It is the GPA's firm belief that many of our members are dedicated and committed to their tasks. Their levels of performance and attitude to work could only improve if they are rewarded tangibly for their efforts.
Journalists and other categories of media workers also have a duty to ensure there is an unfettered media. We must NEVER allow our responsibility for the Public's Right to Know to be compromised. Let us, therefore, reject any offer or temptation to receive or provide financial or other inducements in exchange for information or coverage. A clear and bold line must be drawn between advertisements and journalistic content. At this time we also call on our colleagues to observe the code of ethics of the profession and be appropriately attired for formal assignments.
The GPA will never stand idly by and allow members of the media to be maltreated but at the same time, we shall experience grave difficulty justifying certain actions. Our almost daily coverage of issues such as non-discrimination of people living with HIV/AIDS, health and the environment must be transposed to our own personal way of life and the image of the wider fraternity by our thoughts and actions.
On World Press Freedom Day, the Executive of the GPA takes this opportunity to inform our members and prospective members that we have moved one step much closer in engaging other stakeholders to share with the political decision-makers our perspectives on what constitutes an acceptable Broadcast Legislation.
Equally, we support current efforts to have a Freedom of Information Act and stand ready to work with all stakeholders to make this a reality. Good governance and accountability in an evolving democracy are only achievable if the masses are given access to information and appropriate channels are provided for the dissemination of content.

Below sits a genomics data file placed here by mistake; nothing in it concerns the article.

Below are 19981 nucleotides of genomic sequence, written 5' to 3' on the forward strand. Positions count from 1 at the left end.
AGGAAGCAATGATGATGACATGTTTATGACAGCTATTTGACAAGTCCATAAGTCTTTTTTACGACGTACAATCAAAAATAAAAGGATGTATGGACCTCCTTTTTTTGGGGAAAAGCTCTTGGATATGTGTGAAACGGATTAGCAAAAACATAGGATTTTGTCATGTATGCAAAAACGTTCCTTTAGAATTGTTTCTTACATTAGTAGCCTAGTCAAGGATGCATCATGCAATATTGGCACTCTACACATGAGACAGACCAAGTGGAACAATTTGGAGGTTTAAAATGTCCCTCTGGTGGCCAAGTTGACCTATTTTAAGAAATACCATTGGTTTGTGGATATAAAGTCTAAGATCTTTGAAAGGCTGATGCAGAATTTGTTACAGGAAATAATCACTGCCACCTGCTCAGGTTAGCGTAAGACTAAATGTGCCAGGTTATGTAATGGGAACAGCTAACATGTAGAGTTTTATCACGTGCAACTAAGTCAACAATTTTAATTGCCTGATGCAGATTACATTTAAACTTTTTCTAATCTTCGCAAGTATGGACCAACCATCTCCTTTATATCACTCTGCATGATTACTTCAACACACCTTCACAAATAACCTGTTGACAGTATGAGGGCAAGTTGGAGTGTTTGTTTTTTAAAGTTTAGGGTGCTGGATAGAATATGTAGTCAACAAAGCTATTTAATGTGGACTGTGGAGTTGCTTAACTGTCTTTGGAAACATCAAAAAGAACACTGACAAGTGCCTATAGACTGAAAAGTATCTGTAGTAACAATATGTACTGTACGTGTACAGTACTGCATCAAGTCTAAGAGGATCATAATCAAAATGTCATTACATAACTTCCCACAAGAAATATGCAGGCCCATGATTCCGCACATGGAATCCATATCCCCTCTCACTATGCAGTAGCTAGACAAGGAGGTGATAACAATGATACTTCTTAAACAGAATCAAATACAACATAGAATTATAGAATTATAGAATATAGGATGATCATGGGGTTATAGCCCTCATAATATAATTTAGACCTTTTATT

We also take this opportunity to call on the Government of Guyana to adhere to commitments given at the regional level to resolve the issue concerning the allocation of advertisements to the privately-owned Stabroek News newspaper.
The GPA is yet to be convinced that there are commercial motives for the withdrawal of the advertisements, particularly since we are aware that the decision has caused grave disquiet in the leadership of the governing Peoples Progressive Party Civic (PPPC) among those who are conscious of their struggles for press freedom while in opposition.
Internally, the current executive of the GPA has made great strides in improving and strengthening accountability. While there is always room for improvement, we believe that our achievements so far provide a sound basis for interfacing with partners to provide more training to members of the media. Training and the practice of knowledge imparted, the GPA believes, are keys to the appreciation of not only good writing, production and presentation techniques but also ethical and safety issues.
As the wider public joins Guyanese media workers in observing World Press Freedom Day; we quote from the Secretary General of UNESCO, Mr. Koichiro Matsuura who sums up the inextricable relationship between safety and freedom of expression in his statement on the occasion of this year's observance, he states that "The safety of journalists is an issue that affects us all. Every aggression against a journalist is an attack on our most fundamental freedoms. Press freedom and freedom of expression cannot be enjoyed without basic security.
The GPA asks the nation to pause a while to remember the five Kaieteur News pressmen who were executed at their place of work by a band of terrorists